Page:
Saturday, November 26, 2005

stamford bridge

On September 25, 1066 at the Battle of Stamford Bridge, a lone Viking warrior held the bridge at the River Derwent against the full array of the armies of the English King Harold. Bereft of shield or ally, with nothing more than armor and axe, the Viking repeatedly repulsed the Anglo-Saxon soldiers and refused to surrender the bridge. His own armies defeated, his own king destined to death later that day, his entire civilization in the British Isles crumbling to a close, the Viking stubbornly persisted against his own fate. Historians have always wondered what drove that Viking that day, alone against an army and annihilation.

Our sport is in many ways a solitary endeavor. The quiet struggle to wake up for an early morning workout, the drudgery and cacophony of juggling competing priorities around a working schedule, the personal reflections conjured within laps and miles and stride count and hours and minutes, the lonely torture of race day stretching from water to wheel to rubber sole...And with the only promise of more tomorrow, and the only memory of what happened yesterday.

It's a lot like life. Like the pile of work sitting at your desk. The endless questions and exams. The legion of papers and performance reviews. With no one else to help you, and everything resting on you. The solitary figure making a way in a wide, wide, very wide world.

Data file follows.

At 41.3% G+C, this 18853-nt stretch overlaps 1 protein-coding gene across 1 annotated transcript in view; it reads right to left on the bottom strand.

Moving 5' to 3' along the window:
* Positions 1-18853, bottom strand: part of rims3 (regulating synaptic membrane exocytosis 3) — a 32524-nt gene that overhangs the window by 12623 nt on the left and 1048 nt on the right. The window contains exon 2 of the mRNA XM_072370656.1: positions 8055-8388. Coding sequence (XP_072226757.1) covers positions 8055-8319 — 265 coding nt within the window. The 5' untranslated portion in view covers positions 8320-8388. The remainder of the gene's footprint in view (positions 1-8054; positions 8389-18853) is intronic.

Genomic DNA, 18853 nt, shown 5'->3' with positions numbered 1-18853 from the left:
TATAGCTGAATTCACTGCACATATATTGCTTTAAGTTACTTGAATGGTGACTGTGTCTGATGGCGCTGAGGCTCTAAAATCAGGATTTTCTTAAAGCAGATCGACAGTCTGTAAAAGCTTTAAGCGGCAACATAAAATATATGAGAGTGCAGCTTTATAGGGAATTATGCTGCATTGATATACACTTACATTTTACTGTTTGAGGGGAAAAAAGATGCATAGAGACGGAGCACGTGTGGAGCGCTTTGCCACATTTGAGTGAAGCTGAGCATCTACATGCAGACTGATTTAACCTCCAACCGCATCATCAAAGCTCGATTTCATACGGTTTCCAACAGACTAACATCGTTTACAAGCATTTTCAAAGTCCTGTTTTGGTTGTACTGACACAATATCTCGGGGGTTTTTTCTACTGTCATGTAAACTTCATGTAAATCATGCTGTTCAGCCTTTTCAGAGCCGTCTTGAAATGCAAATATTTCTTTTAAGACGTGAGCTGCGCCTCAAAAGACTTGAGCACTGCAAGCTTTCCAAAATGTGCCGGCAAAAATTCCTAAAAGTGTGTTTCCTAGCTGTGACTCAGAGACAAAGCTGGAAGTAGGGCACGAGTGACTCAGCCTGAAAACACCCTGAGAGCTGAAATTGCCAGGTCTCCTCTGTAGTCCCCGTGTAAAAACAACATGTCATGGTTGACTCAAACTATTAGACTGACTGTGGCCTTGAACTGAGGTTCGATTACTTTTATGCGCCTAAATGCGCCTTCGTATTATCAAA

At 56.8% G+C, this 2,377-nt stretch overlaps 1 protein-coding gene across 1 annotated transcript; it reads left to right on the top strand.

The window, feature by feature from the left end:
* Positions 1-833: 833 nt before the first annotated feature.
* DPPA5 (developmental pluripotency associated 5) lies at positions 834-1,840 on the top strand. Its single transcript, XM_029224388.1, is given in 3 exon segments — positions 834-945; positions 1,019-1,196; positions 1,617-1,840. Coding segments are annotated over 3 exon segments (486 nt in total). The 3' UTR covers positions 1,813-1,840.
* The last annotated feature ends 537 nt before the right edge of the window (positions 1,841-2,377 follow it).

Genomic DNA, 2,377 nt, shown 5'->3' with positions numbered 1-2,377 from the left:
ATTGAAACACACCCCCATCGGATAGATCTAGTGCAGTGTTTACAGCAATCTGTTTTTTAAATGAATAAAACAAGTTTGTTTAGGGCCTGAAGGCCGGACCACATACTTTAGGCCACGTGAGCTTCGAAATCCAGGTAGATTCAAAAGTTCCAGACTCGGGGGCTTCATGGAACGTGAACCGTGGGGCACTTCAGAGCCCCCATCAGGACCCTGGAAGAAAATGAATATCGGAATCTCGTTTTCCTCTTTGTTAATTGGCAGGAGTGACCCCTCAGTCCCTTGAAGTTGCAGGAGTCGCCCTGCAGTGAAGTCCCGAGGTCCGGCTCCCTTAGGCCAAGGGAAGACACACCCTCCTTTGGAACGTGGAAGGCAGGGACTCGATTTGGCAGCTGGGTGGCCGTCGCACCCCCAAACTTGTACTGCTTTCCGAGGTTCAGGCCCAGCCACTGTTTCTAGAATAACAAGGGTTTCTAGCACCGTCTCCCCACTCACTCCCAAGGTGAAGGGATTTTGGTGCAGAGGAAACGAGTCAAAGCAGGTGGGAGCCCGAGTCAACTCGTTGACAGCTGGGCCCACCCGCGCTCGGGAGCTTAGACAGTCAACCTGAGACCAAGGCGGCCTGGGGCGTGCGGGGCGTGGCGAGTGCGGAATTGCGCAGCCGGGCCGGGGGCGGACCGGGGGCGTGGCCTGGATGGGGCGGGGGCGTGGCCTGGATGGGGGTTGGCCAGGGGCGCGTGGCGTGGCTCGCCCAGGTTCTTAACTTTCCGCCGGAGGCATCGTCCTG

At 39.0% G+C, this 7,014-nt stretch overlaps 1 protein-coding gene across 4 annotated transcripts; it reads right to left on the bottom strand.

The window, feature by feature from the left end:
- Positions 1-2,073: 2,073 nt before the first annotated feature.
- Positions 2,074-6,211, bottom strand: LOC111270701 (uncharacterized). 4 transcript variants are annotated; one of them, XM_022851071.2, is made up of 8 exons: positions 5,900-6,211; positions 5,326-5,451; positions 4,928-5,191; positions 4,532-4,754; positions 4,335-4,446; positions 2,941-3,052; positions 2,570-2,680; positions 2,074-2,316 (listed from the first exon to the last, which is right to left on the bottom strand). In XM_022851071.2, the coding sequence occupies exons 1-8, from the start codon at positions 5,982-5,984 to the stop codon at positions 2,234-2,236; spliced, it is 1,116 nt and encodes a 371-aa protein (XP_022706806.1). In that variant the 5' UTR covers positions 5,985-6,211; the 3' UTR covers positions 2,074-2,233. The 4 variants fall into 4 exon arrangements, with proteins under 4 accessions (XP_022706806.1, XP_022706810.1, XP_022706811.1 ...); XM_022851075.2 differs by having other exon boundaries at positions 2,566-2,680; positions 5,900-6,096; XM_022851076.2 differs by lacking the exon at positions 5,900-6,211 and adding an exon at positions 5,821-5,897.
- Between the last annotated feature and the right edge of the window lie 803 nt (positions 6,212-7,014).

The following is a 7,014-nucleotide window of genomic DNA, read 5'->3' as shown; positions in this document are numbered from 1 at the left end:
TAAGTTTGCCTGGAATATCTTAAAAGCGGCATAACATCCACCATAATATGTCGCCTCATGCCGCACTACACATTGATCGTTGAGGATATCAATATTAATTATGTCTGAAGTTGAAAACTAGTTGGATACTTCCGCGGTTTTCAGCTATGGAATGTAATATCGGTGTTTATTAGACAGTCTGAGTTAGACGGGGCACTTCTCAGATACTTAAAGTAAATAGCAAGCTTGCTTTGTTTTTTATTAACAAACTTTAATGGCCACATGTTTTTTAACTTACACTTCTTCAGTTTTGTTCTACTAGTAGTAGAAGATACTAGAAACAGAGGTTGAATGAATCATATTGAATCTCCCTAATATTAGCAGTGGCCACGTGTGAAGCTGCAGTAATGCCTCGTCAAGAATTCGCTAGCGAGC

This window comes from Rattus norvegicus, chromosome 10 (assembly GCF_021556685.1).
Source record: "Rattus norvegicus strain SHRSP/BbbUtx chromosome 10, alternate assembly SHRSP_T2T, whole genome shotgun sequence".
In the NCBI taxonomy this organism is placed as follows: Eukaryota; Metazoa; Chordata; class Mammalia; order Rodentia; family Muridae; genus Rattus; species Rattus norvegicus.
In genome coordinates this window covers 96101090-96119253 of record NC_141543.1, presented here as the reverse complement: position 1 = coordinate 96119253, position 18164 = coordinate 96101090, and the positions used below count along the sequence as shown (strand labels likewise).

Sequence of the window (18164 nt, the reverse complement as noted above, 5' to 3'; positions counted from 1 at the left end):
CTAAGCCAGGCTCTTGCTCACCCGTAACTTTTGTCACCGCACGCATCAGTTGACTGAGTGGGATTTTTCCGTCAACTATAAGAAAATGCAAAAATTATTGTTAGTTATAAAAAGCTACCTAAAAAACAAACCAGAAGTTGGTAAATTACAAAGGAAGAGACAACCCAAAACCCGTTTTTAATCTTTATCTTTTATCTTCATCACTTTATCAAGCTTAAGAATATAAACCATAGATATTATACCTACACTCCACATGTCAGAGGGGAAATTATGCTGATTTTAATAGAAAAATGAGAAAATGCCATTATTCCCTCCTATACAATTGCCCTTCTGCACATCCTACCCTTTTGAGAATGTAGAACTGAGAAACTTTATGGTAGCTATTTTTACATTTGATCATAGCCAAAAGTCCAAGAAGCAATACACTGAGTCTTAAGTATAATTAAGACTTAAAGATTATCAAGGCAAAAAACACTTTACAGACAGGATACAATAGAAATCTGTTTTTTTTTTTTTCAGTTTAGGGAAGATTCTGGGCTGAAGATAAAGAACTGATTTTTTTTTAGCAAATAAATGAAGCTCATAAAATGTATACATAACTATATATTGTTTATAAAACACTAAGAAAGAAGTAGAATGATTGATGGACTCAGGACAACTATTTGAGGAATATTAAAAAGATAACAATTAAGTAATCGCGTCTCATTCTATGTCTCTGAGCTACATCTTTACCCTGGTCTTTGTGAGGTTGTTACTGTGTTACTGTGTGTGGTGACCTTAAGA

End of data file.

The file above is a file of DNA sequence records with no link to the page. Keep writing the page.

The daily grind. The Sisyphean curse. So much of it is predicated on faith. Faith that things will work out. Faith that there will be some reward. Faith that you'll become stronger and that the sport becomes easier. Faith that somehow, someway, it all means something.

But what if it doesn't? What happens if that faith is broken? What happens when the performance gains don't happen? What happens if things don't get easier? What if everything you depended on simply fails? What happens then? What's left to drive you?

There is always disillusionment. Cynicism. Anger. Despair. The descent into neurosis and doubt and crisis. The usual panopoly of negative emotions and psychic burdens that haunt the loss of faith. The kinds of things that drive some to darkness and self-destruction.

But the funny thing is, beneath the storm and tide and descent into self-destruction, there's still something left to hold onto.

What happened at the bridge? What happened when all dreams were shattered, when an entire civilization disintegrated? When it was nothing more than a lonely figure against an army and all the gods, and when all faith had been left to annihilation? What drove a solitary person to continue to hold a bridge?

In the end, there's still you. There's still muscles and sinew, heart and lungs, mind and soul. There's still you, waking up every day. Through training, work, and race day. There may be nothing else, but there's still you.

And that's what gets you through the suffering. That's what gets you through the miles. That's what pulls and pushes and kicks and thrashes against the heat and cold and waves and asphalt and cramps and exhaustion and deadlines and exams and workweeks and the living of day after day after day after day after day. You. Because you can do what you do. Every day. Against everything there is against you. You.

And that's what there is to hold onto. That's what there's always left. That's what will always remain to reward faith. That's what will always drive you. You, and anything you choose to do.

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